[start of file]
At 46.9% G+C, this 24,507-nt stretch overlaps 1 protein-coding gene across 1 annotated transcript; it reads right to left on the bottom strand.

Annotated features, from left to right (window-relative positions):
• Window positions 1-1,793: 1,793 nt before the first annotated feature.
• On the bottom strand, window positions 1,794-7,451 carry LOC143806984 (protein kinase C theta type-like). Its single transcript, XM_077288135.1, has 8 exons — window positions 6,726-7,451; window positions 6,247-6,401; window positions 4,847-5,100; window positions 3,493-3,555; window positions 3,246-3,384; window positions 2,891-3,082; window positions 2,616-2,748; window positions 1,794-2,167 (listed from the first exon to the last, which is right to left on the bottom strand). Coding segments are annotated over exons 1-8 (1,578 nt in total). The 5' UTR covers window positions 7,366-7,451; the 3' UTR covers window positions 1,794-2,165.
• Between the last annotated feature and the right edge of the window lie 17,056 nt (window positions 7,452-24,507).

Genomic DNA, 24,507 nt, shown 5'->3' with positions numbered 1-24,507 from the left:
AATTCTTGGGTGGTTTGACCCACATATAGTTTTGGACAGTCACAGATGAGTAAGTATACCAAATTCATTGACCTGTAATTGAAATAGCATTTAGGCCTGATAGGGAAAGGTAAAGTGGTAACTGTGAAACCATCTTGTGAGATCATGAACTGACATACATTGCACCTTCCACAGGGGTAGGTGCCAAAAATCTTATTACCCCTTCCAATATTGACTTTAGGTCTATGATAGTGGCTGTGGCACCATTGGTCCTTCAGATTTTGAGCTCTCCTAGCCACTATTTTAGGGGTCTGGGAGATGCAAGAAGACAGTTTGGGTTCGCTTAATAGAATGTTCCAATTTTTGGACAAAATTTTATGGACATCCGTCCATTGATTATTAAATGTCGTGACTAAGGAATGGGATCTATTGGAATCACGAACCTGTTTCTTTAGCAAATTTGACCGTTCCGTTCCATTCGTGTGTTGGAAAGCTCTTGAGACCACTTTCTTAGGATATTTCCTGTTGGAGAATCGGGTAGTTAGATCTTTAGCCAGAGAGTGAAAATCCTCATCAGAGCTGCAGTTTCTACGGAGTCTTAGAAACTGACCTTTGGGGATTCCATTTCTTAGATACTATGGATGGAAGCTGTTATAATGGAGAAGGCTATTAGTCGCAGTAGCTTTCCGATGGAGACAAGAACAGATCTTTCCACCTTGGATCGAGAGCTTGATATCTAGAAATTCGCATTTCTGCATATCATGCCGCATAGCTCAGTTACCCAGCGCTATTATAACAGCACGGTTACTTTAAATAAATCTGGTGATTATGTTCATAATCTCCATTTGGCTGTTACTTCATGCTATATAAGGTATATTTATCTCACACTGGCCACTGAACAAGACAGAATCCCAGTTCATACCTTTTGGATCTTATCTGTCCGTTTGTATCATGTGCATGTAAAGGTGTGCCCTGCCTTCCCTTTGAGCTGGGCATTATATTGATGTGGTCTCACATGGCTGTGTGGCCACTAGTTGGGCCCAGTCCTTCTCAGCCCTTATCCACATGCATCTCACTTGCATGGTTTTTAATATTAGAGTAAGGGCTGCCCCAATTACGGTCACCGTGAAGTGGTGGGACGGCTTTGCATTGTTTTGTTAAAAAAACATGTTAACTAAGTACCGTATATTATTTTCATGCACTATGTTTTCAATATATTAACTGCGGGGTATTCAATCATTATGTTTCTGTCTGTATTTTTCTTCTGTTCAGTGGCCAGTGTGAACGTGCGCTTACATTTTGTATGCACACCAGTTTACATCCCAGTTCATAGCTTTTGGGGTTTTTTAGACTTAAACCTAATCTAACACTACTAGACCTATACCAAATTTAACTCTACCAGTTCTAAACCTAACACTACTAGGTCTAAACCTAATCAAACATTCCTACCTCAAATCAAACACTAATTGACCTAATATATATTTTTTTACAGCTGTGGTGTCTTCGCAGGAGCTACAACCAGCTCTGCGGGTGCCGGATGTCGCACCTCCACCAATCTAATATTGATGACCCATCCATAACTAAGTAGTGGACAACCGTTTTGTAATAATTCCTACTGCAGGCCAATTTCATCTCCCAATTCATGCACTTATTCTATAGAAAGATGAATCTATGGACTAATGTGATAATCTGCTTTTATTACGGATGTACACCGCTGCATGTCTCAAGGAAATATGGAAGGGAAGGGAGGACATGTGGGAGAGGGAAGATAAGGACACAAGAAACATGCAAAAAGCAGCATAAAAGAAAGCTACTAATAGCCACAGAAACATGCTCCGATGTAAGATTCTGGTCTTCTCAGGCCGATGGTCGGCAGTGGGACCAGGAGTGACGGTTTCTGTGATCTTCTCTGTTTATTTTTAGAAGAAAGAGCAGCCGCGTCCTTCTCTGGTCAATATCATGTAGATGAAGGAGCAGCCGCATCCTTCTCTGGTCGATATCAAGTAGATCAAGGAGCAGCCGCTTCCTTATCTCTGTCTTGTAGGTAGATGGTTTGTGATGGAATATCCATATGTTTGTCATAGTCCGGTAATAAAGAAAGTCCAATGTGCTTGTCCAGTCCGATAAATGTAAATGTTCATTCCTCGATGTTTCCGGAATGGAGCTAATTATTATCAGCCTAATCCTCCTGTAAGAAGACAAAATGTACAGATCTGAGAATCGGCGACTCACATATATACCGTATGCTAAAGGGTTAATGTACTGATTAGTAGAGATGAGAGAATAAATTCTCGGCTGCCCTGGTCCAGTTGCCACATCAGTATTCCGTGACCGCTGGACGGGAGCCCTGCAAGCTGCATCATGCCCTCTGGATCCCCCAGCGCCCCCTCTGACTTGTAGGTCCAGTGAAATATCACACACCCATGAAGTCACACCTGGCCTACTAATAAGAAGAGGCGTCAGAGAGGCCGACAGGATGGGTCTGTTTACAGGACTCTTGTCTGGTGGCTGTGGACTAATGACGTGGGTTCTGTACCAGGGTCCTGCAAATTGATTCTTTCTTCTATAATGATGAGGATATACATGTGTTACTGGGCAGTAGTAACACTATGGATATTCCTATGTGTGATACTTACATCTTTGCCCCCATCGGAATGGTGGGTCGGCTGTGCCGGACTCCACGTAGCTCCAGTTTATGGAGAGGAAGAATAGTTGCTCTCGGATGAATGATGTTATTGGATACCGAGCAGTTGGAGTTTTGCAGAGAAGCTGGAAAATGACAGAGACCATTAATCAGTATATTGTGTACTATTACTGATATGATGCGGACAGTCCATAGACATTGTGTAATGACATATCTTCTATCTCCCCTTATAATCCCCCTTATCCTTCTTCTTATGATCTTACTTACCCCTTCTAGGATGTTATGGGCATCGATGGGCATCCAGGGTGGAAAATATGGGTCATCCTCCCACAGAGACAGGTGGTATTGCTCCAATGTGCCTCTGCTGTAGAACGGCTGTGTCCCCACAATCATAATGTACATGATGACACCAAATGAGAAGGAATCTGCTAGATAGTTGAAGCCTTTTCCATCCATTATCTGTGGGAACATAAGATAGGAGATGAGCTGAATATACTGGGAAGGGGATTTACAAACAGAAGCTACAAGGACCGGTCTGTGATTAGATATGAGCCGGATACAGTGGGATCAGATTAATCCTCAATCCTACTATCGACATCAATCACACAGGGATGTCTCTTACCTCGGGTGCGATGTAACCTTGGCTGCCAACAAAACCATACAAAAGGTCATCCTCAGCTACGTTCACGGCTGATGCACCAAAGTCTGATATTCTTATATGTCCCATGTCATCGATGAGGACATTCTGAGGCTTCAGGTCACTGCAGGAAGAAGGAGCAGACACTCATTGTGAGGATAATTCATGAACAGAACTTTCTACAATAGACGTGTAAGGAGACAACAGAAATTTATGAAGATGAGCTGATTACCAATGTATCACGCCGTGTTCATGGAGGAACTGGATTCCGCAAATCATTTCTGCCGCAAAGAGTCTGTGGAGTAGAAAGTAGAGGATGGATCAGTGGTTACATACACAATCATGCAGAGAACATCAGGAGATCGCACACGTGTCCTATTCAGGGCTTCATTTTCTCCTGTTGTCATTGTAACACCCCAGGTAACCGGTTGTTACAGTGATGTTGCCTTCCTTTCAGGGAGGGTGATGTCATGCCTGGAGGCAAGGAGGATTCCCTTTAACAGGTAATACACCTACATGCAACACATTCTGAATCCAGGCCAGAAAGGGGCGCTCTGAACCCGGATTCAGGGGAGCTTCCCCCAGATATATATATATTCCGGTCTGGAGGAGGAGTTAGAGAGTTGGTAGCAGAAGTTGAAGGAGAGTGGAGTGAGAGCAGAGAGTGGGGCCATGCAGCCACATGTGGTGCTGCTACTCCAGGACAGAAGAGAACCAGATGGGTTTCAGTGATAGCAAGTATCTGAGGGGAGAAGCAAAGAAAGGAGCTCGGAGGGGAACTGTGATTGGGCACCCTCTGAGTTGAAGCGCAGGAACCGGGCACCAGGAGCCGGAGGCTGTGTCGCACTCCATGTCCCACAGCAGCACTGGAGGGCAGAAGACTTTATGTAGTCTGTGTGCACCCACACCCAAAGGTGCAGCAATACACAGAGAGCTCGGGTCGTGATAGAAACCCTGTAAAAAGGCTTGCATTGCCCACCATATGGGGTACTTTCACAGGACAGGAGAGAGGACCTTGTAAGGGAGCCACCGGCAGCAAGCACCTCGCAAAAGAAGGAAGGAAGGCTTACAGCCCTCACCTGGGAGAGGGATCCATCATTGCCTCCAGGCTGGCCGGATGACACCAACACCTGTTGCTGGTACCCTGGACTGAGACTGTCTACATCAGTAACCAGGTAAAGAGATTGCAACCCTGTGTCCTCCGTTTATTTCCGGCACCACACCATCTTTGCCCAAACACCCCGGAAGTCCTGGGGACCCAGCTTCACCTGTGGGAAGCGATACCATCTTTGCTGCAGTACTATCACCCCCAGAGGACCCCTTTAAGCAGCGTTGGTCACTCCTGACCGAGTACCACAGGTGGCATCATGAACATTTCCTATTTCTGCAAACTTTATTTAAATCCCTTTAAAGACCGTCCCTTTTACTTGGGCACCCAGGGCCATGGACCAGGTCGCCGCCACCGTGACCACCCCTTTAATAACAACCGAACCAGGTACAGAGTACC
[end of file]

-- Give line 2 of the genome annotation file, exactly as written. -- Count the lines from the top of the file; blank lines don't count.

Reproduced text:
Annotated features, from left to right (window-relative positions):